Card counters have a big advantage in blackjack tournaments.
False. The technique of card counting gives players the edge in the long run. A round in a blackjack tournament usually lasts 20-30 hands. That is too few hands to give the card counter a big edge over their opponents. What's more important in tournaments is knowing how to bet and how to keep track of your opponents' bankrolls so you know whether you are ahead or behind and by how much. Think of this -- the last three champions who won a million dollars in the Las Vegas Hilton's Million Dollar Blackjack Tournament were not card counters but just average basic strategy players.

You can't win at blackjack. It's all just luck.
That may be true for players who make playing decisions by the seat-of-the-pants or use some sort of progressive betting system. But you can gain the edge over the casino in blackjack through card counting. Card counters don't win every time they play but in the long run they win more than they lose. You can take that to the bank (which they do).

Recent Articles
Best of Henry Tamburin
Henry Tamburin

Henry Tamburin is the author of the best-selling book, Blackjack: Take The Money and Run, editor of the Blackjack Insider e-Newsletter, and Lead Instructor for the Golden Touch Blackjack course. For a free 3-month subscription to his blackjack newsletter with full membership privileges, visit www.bjinsider.com/free. For details on the Golden Touch Blackjack course visit www.goldentouchblackjack.com or call 866/WIN-BJ21. For a free copy of his casino gambling catalog featuring over 50 products call 888/353-3234 or visit the Internet store at www.smartgaming.com.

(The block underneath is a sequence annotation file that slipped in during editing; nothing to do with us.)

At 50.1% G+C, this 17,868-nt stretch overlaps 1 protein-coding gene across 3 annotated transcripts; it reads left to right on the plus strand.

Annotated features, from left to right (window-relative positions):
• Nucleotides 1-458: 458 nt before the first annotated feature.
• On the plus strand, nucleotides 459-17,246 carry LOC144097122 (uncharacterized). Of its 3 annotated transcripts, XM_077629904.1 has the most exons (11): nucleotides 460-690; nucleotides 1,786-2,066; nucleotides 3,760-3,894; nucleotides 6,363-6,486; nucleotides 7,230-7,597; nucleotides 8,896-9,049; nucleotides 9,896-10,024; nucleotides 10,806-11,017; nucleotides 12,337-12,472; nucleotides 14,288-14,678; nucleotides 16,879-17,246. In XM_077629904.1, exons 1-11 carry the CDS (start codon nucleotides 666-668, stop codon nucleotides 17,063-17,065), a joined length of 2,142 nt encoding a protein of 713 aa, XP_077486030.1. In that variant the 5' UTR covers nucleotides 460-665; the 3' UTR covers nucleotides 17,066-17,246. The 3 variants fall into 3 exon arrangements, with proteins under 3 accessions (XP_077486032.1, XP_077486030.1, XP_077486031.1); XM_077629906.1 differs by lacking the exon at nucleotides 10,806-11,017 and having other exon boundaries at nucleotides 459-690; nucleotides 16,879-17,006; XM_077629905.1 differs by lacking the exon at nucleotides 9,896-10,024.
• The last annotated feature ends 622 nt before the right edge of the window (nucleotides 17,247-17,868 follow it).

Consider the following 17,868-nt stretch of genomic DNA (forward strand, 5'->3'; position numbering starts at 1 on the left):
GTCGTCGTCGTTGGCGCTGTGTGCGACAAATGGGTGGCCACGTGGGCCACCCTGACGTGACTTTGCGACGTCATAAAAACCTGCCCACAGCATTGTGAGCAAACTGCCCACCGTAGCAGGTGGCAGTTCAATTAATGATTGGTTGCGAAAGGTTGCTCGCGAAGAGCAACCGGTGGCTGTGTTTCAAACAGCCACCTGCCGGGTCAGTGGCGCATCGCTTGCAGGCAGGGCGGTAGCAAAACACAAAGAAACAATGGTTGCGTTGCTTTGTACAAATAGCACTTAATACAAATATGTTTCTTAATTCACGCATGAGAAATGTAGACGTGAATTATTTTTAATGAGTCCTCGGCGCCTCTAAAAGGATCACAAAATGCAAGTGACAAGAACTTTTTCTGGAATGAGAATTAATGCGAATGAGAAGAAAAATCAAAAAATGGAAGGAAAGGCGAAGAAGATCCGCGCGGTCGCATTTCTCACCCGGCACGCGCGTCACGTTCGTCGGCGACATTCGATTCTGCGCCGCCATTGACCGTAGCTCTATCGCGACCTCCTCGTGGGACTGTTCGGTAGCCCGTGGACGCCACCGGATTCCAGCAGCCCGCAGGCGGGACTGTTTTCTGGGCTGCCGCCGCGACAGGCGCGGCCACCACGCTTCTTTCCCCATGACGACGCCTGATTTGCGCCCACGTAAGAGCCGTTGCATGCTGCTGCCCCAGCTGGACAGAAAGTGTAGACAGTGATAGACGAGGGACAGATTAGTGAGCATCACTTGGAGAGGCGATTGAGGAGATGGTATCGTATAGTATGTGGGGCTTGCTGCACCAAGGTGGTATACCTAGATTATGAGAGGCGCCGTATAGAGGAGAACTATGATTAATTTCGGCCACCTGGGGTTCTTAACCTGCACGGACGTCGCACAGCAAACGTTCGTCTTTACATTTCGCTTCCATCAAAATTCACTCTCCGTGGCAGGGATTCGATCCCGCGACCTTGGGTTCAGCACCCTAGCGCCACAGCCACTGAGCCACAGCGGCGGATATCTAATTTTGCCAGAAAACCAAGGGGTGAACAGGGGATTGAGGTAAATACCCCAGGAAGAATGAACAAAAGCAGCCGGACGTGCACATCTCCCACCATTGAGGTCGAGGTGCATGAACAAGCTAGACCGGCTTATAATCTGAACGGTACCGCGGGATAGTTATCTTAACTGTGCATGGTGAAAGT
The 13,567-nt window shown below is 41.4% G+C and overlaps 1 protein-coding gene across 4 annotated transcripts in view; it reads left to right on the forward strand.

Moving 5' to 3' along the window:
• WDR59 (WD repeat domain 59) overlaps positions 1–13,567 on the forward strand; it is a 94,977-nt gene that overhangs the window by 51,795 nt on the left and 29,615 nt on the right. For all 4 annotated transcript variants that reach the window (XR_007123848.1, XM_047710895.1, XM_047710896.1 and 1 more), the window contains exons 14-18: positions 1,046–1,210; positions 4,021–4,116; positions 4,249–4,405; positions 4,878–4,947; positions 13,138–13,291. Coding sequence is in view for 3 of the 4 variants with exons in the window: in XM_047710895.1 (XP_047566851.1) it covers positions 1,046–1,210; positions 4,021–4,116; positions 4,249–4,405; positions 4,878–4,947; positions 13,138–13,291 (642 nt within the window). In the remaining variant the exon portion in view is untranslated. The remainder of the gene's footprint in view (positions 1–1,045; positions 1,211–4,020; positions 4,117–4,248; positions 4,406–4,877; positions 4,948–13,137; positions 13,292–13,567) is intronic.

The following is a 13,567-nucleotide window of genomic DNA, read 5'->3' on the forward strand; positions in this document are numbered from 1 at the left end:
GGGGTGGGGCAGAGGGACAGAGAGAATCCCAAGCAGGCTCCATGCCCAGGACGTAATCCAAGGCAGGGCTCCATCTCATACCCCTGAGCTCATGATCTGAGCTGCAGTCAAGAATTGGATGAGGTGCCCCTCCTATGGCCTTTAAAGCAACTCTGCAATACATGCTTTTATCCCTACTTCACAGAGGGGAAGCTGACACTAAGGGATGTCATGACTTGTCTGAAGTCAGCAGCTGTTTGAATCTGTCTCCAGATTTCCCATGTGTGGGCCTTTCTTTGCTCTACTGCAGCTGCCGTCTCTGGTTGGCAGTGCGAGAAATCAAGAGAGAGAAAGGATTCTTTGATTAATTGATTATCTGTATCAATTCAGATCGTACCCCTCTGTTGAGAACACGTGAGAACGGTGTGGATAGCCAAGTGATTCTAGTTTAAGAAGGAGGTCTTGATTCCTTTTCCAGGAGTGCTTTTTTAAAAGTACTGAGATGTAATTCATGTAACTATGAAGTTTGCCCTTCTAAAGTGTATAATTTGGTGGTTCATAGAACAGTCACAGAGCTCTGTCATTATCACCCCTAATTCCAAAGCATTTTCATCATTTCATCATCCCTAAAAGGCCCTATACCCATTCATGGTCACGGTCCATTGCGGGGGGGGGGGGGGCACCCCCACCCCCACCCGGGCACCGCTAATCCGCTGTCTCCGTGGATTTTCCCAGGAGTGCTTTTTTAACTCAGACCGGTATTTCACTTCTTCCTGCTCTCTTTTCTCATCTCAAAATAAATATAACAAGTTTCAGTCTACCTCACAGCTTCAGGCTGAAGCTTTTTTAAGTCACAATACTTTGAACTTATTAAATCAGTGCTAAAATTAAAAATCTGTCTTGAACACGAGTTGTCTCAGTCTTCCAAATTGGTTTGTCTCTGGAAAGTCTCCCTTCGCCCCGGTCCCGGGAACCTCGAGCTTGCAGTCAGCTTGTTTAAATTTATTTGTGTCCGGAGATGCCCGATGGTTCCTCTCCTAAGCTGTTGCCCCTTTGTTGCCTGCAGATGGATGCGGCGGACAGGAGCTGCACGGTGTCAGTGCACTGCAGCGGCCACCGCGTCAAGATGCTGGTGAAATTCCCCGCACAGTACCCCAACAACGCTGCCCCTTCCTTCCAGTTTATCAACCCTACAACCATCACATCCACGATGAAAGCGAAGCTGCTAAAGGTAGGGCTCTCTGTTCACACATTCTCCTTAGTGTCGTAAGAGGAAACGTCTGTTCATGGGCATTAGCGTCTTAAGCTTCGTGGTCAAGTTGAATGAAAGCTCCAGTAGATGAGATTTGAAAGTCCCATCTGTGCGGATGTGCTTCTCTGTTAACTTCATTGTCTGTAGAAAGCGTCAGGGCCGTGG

Henry Tamburin Websites:

www.smartgaming.com

Books by Henry Tamburin:

> More Books By Henry Tamburin

Henry Tamburin
Henry Tamburin is the author of the best-selling book, Blackjack: Take The Money and Run, editor of the Blackjack Insider e-Newsletter, and Lead Instructor for the Golden Touch Blackjack course. For a free 3-month subscription to his blackjack newsletter with full membership privileges, visit www.bjinsider.com/free. For details on the Golden Touch Blackjack course visit www.goldentouchblackjack.com or call 866/WIN-BJ21. For a free copy of his casino gambling catalog featuring over 50 products call 888/353-3234 or visit the Internet store at www.smartgaming.com.

Henry Tamburin Websites:

www.smartgaming.com

Books by Henry Tamburin:

> More Books By Henry Tamburin